Baby Mariela began to cry. Tía Carmen brushed Mariela’s cheek. “I know. It’s your nap time,” she said.

  As Tía Carmen
comforted the baby, Sofia thought of something.

  “It’s Manuel’s nap time, too,” she said.

  That’s when she saw a row of backpacks on the bottom move. Sofia pushed one aside. Manuel was underneath, fast asleep.

  Tía Carmen grabbed Manuel. “You scared me!”

  Everyone gathered around Manuel to hug him. He rubbed his eyes. “I want to go home,” he said.

  When the family got back home, they had lunch together. Just as they finished, Sofia asked, “What about our school supplies?”

  Mamá slapped her forehead. “We left everything in the shopping cart at the store!” she said.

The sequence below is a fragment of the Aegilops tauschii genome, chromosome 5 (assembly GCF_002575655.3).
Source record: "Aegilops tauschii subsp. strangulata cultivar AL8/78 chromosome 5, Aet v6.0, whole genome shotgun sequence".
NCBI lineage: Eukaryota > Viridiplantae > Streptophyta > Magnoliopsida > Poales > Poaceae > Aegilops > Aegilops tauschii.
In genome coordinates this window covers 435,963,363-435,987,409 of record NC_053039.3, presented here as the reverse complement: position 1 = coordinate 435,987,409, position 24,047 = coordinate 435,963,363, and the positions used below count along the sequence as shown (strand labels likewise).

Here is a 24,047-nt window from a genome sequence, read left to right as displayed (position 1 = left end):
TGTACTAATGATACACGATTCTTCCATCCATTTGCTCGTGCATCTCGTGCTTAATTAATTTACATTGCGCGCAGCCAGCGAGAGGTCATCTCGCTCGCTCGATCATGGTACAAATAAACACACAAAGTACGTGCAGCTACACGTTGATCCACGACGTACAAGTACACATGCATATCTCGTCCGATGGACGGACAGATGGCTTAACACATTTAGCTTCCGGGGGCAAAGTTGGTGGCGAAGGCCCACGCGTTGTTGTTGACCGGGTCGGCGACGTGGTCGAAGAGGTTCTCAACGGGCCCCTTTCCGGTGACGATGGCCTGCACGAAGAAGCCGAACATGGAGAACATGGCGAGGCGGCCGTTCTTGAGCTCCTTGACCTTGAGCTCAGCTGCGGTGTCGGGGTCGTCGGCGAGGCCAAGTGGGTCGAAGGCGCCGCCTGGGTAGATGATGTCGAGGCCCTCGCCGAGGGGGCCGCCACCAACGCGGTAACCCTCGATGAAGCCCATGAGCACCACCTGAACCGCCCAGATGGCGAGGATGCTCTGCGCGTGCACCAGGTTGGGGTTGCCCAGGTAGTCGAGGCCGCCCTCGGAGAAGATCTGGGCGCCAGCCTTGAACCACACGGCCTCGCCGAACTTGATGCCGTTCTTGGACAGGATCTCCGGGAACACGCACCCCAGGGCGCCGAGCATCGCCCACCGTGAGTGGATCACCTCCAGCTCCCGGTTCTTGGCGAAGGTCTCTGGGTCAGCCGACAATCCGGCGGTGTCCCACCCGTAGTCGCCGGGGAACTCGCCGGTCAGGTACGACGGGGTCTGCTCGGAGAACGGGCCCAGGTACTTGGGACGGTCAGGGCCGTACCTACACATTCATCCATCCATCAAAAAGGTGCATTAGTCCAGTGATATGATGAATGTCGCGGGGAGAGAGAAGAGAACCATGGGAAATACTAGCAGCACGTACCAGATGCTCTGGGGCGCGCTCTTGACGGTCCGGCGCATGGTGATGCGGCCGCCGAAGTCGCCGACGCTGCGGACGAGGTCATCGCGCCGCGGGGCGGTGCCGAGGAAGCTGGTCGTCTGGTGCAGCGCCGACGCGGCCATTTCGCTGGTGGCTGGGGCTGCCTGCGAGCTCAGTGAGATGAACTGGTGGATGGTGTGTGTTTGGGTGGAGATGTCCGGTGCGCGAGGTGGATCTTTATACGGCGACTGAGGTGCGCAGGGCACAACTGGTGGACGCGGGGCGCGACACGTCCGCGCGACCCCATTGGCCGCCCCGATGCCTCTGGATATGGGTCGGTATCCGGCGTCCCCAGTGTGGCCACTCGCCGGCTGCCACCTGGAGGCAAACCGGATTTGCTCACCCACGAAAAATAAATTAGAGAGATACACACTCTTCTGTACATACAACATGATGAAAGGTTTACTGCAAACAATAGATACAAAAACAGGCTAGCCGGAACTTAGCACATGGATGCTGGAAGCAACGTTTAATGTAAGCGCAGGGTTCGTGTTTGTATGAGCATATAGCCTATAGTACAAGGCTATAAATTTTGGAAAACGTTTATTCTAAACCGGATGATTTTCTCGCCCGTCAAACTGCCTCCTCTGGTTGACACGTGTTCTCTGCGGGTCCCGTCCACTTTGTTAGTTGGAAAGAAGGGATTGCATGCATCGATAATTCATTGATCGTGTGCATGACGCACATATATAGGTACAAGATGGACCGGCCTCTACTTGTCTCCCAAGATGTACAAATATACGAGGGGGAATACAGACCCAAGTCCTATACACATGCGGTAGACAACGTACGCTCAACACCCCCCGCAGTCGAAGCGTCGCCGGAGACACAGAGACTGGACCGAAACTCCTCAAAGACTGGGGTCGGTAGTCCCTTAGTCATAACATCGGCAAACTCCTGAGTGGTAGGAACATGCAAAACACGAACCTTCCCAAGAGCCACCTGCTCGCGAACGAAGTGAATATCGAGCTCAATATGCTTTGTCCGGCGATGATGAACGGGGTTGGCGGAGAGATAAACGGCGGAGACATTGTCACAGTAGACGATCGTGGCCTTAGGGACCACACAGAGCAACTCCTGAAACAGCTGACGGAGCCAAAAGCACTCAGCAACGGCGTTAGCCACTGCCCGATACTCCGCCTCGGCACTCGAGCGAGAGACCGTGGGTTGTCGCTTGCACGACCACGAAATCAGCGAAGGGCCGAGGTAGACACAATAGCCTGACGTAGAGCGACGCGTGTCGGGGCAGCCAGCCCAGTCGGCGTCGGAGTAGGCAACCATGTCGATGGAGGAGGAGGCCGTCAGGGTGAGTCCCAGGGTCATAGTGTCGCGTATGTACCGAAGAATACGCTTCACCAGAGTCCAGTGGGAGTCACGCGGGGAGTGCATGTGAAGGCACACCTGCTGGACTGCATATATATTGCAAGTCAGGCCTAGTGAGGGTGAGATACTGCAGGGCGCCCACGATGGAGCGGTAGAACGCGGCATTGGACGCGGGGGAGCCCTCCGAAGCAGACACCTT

“Can we go back?” Sofia asked.

  “Mañana,” Tía Carmen said. “I’m too tired now.”

  “Sí,” Mamá agreed. “Tomorrow.”

  “What if the things we picked are gone?” Sofia asked.

  “Por favor,” Elena said. “My butterfly notebooks were so pretty.”

  “I want the shark pencil case,” Hector said.

  “And I really love that backpack with the feathers on it,” Sofia said.

  Everyone remembered how long it took to choose school supplies.

  Mamá picked up her purse. “¡Vámonos!”

  Sofia and Manuel were the first ones out the door.

  Spanish Glossary

  abuela —


  arroz con leche —

  rice pudding

  atención —


  claro —

  of course

  el sol —